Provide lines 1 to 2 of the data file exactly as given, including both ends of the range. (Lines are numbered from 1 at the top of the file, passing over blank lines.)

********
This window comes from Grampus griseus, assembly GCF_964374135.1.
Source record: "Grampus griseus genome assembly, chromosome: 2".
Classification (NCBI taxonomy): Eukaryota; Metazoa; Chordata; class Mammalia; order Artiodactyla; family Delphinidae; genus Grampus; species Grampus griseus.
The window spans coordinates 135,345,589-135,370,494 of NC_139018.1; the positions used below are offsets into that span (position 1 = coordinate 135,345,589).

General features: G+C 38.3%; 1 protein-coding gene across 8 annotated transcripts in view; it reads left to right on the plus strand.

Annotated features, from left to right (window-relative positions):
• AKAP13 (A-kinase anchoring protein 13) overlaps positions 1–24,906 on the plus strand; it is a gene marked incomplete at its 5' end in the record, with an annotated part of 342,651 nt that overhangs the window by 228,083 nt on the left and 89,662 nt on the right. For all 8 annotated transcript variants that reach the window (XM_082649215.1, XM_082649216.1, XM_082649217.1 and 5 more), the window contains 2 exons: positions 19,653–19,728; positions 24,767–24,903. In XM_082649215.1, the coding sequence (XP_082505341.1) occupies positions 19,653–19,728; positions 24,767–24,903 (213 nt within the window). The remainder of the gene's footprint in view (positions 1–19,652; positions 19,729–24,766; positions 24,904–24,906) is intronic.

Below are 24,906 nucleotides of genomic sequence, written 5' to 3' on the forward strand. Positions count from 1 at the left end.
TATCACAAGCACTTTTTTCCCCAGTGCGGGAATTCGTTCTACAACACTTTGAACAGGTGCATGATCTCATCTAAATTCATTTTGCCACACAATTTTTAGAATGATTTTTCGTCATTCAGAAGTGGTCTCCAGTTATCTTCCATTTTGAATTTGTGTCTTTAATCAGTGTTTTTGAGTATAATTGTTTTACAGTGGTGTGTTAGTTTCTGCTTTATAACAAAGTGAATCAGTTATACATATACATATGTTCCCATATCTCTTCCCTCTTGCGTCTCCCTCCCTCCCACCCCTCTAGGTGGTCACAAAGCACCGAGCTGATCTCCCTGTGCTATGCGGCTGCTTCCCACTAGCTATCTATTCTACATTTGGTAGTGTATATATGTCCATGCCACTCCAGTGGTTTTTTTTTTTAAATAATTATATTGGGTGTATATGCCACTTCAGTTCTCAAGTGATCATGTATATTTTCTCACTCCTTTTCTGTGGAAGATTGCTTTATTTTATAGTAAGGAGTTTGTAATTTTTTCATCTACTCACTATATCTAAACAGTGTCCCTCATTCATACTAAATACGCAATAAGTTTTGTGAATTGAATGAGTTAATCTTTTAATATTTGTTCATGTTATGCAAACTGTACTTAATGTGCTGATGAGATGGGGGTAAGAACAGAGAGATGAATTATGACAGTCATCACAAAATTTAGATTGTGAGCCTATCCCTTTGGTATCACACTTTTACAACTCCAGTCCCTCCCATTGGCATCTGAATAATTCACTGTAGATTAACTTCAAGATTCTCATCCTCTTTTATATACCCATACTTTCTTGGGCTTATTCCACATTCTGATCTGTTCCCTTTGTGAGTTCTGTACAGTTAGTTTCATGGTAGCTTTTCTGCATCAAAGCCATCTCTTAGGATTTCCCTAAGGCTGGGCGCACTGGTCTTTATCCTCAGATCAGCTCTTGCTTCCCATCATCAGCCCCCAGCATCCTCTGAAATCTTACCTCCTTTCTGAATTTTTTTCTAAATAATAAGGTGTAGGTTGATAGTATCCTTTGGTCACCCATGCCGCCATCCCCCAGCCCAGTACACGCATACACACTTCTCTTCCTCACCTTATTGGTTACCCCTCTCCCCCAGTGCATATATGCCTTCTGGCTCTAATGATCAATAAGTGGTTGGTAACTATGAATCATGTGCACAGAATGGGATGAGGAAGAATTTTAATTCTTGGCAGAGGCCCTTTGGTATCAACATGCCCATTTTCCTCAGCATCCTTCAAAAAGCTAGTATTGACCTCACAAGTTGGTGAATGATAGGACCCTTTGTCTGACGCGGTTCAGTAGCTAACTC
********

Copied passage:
This window comes from Grampus griseus, assembly GCF_964374135.1.
Source record: "Grampus griseus genome assembly, chromosome: 2".